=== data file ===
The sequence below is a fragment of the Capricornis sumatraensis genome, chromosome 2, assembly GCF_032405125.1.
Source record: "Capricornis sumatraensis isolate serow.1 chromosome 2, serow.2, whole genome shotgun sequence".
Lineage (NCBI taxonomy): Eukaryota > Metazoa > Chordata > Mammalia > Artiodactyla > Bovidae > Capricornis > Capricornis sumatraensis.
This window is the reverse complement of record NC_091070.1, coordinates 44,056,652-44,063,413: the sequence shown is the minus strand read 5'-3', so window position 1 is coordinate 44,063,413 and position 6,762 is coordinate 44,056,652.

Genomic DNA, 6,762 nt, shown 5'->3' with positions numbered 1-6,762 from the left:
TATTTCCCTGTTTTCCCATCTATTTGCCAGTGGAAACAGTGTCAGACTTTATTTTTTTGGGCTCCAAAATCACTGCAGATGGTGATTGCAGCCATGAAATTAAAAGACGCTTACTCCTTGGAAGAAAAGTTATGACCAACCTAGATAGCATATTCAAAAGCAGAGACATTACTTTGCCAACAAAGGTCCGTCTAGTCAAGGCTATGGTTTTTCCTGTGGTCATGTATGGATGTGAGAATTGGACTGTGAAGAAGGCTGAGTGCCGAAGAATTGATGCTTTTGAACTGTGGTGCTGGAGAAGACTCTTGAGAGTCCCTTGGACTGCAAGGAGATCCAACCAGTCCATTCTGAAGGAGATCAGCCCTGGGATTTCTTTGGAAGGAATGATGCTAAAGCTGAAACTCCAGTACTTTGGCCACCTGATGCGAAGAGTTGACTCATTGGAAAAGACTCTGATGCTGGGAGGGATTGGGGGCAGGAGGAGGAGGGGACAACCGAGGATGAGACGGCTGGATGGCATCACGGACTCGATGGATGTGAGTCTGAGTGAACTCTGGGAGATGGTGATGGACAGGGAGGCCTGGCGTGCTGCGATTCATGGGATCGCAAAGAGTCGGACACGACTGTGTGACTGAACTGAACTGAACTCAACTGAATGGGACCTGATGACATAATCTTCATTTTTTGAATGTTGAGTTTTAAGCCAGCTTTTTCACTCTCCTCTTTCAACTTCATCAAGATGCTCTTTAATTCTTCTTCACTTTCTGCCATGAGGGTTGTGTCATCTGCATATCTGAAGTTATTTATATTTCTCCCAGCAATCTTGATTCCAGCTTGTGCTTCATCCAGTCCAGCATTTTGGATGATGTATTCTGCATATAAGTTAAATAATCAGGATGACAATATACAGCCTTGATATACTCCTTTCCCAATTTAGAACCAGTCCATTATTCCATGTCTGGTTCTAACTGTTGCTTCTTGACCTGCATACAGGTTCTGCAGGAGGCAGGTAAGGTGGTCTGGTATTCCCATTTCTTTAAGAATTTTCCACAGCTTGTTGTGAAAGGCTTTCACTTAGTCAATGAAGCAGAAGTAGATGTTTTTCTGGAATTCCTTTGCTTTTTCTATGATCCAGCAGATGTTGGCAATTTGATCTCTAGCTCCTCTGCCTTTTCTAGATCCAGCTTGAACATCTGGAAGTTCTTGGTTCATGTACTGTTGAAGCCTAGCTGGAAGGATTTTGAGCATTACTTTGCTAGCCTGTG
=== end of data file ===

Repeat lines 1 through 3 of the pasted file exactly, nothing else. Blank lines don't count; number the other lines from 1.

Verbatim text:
The sequence below is a fragment of the Capricornis sumatraensis genome, chromosome 2, assembly GCF_032405125.1.
Source record: "Capricornis sumatraensis isolate serow.1 chromosome 2, serow.2, whole genome shotgun sequence".
Lineage (NCBI taxonomy): Eukaryota > Metazoa > Chordata > Mammalia > Artiodactyla > Bovidae > Capricornis > Capricornis sumatraensis.